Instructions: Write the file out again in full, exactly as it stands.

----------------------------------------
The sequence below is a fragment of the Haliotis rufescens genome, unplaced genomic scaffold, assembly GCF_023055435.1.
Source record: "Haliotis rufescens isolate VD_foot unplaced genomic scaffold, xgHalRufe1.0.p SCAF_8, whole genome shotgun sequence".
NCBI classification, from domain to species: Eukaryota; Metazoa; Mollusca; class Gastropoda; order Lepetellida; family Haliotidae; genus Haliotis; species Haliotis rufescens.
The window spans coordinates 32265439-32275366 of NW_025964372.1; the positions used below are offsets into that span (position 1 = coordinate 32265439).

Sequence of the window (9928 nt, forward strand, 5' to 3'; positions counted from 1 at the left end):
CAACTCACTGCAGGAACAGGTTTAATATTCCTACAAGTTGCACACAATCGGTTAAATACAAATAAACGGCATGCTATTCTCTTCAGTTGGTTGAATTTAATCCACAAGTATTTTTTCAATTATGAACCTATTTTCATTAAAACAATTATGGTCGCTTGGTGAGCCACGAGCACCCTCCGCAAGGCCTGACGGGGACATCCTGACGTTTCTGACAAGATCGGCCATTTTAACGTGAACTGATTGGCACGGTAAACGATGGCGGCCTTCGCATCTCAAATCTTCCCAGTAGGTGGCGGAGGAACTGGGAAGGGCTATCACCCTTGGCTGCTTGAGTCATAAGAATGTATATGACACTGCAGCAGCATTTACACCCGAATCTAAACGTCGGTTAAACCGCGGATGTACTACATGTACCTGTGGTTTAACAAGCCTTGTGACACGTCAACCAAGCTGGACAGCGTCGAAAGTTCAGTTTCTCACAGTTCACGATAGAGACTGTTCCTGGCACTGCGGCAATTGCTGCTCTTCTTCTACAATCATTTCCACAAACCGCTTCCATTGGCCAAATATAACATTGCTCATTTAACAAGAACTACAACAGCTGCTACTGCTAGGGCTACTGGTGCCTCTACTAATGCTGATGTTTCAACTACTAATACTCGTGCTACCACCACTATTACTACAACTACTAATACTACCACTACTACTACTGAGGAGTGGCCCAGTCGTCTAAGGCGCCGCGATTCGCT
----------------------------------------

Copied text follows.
The sequence below is a fragment of the Haliotis rufescens genome, unplaced genomic scaffold, assembly GCF_023055435.1.
Source record: "Haliotis rufescens isolate VD_foot unplaced genomic scaffold, xgHalRufe1.0.p SCAF_8, whole genome shotgun sequence".
NCBI classification, from domain to species: Eukaryota; Metazoa; Mollusca; class Gastropoda; order Lepetellida; family Haliotidae; genus Haliotis; species Haliotis rufescens.
The window spans coordinates 32265439-32275366 of NW_025964372.1; the positions used below are offsets into that span (position 1 = coordinate 32265439).

Sequence of the window (9928 nt, forward strand, 5' to 3'; positions counted from 1 at the left end):
CAACTCACTGCAGGAACAGGTTTAATATTCCTACAAGTTGCACACAATCGGTTAAATACAAATAAACGGCATGCTATTCTCTTCAGTTGGTTGAATTTAATCCACAAGTATTTTTTCAATTATGAACCTATTTTCATTAAAACAATTATGGTCGCTTGGTGAGCCACGAGCACCCTCCGCAAGGCCTGACGGGGACATCCTGACGTTTCTGACAAGATCGGCCATTTTAACGTGAACTGATTGGCACGGTAAACGATGGCGGCCTTCGCATCTCAAATCTTCCCAGTAGGTGGCGGAGGAACTGGGAAGGGCTATCACCCTTGGCTGCTTGAGTCATAAGAATGTATATGACACTGCAGCAGCATTTACACCCGAATCTAAACGTCGGTTAAACCGCGGATGTACTACATGTACCTGTGGTTTAACAAGCCTTGTGACACGTCAACCAAGCTGGACAGCGTCGAAAGTTCAGTTTCTCACAGTTCACGATAGAGACTGTTCCTGGCACTGCGGCAATTGCTGCTCTTCTTCTACAATCATTTCCACAAACCGCTTCCATTGGCCAAATATAACATTGCTCATTTAACAAGAACTACAACAGCTGCTACTGCTAGGGCTACTGGTGCCTCTACTAATGCTGATGTTTCAACTACTAATACTCGTGCTACCACCACTATTACTACAACTACTAATACTACCACTACTACTACTGAGGAGTGGCCCAGTCGTCTAAGGCGCCGCGATTCGCT